Well, how do they now a wheelchair can access it then? I'd think they (people with disabilities), would care less if they are tracked. So long as they are not singled out and the information is used correctly, why would they? And how would those who are trying to make things, "just work", do that if they didn't know what to make work or what did work?

I'm not an expert on this, but I have an acquaintances that uses AT and she could care less on how things are made, so long as it works for her. So identifying and tracking those individuals makes sense to me ... so long as it's not used in a discriminatory way. IMO

Greg


-----Original Message-----
From: <EMAIL REMOVED> [mailto: <EMAIL REMOVED> ] On Behalf Of Clark, Michelle - NRCS, Washington, DC
Sent: Friday, February 21, 2014 6:01 AM
To: WebAIM Discussion List
Subject: Re: [WebAIM] Assistive Technologies / Screen Readers & Google Analytics

I agree. It is similar to making sure there is a wheelchair ramp and the door is whide enough for the chair to enter. The law says it should be that way and should be the end of it.

Michelle

Michelle

-----Original Message-----
From: <EMAIL REMOVED> [mailto: <EMAIL REMOVED> ] On Behalf Of Karl Groves
Sent: Friday, February 21, 2014 8:52 AM
To: WebAIM Discussion List
Cc: <EMAIL REMOVED>
Subject: Re: [WebAIM] Assistive Technologies / Screen Readers & Google Analytics

This topic comes up occasionally and the general consensus is basically "why can't people just make their sites accessible?"

Here's a post I wrote on the subject:
http://www.karlgroves.com/2013/05/13/can-we-track-how-many-users-with-disabilities-access-our-site/in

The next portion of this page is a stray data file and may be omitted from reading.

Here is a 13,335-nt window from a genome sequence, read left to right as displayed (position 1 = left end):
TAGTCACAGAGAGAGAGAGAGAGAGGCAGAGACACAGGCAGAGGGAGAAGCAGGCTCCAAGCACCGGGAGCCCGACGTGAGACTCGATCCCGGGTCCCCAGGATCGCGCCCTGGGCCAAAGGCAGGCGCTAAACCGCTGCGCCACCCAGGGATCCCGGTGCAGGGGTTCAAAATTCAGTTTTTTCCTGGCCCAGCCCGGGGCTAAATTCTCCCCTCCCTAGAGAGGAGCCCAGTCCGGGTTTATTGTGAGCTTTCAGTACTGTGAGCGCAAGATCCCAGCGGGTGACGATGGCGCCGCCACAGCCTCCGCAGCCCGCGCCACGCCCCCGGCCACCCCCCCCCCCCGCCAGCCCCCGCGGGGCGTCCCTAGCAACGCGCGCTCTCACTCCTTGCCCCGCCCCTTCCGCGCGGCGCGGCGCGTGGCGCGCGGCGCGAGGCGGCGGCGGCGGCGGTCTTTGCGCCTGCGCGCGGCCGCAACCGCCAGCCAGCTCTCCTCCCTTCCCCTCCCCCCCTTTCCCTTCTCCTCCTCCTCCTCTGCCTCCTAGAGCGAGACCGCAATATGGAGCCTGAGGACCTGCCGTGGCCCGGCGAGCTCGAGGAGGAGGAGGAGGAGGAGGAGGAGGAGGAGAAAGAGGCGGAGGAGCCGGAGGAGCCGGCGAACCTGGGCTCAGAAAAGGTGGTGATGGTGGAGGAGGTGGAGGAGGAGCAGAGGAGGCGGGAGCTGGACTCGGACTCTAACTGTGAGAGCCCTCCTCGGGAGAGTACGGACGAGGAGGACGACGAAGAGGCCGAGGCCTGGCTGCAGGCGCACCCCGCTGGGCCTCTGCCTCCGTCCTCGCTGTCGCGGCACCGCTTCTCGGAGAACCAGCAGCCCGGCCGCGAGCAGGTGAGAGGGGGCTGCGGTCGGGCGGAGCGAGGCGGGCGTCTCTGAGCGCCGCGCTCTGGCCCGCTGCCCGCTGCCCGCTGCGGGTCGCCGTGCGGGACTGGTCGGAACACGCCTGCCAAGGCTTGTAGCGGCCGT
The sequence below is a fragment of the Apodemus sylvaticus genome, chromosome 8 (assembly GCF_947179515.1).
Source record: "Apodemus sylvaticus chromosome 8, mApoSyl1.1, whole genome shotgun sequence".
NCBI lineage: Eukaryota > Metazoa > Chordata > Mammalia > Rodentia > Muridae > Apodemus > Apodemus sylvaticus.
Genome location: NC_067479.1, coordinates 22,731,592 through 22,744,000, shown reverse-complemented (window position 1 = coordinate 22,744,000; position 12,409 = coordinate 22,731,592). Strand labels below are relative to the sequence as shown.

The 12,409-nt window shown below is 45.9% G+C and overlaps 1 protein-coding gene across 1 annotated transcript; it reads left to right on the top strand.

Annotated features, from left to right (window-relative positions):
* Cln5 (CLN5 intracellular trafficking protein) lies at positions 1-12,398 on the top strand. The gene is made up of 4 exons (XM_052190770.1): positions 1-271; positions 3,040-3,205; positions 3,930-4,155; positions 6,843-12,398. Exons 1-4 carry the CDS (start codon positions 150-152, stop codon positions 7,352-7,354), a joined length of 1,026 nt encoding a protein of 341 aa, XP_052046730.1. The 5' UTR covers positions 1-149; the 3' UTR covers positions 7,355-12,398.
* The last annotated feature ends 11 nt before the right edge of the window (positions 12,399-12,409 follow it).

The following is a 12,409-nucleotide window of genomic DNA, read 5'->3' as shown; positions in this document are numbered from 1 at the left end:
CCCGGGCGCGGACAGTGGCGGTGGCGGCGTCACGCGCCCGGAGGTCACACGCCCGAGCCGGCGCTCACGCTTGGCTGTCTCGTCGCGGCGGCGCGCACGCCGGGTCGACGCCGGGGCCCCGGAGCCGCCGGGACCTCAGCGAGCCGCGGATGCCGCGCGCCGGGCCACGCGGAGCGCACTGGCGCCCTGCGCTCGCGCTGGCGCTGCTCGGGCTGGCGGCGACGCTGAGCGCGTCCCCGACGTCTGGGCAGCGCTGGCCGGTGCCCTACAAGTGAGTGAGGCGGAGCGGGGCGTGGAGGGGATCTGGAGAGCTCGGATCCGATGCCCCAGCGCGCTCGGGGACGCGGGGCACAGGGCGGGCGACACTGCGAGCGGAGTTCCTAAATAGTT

which I say:

"Finally, there’s the question of ethics surrounding detecting users with disabilities. Persons with disabilities are a protected class according to ADA and similar anti-discrimination laws worldwide. Users may be highly resistant to having their disabilities identified as they go throughout the web. Most persons with disabilities would really just rather that *the Web just work* for them. "


On Fri, Feb 21, 2014 at 3:04 AM, Ravindra Kumar Jain
< <EMAIL REMOVED> >wrote:

> HI all,
> I have gone through sites to search if their is a definite way to
> track if the person using Assistive Technology like screen reader can
> be tracked using Google Analytics or any other way. Also gone through
> this previous discussion @ webaim
>
> http://webaim.org/discussion/mail_thread?threadR59
> and Stackoverflow
>
>
> http://stackoverflow.com/questions/18190572/using-javascript-how-can-y
> ou-track-if-a-website-visitor-is-using-a-screen-reade
>
> But till now mostly the answer is negative , as said in the above
> posts that assistive technology like Screen Reader is a totally
> different program altogether.
> My question is this
>
> "Can't Companies like Google (Analytics) and Screen Reader
> manufacturers like Freedom Scientific (JAWS), Apple (voiceover),
> nvaccess (nvda) and Accessibility Api's Specialist like Microsoft
> (msaa), Linux (ATK) , and Apple ( Mac OS X Accessibility Protocol)
> come up with a solution for tracking persons using screen readers with
> analytics ? "
> Is it so difficult ? Is their already some work going on in this
> direction ?
> Can't the Screen Reader manufacturers embed a code in the users system
> for installing a plugin after running setup to track persons using
> AT's like screen readers with google analytics?
> I am sure this will definitely help a lot for everyone.
>
> Thanks ,
>
> Ravindra Kumar Jain
> <EMAIL REMOVED>
> > > list messages to <EMAIL REMOVED>
>



--

Karl Groves
www.karlgroves.com
@karlgroves
http://www.linkedin.com/in/karlgroves
Phone: +1 410.541.6829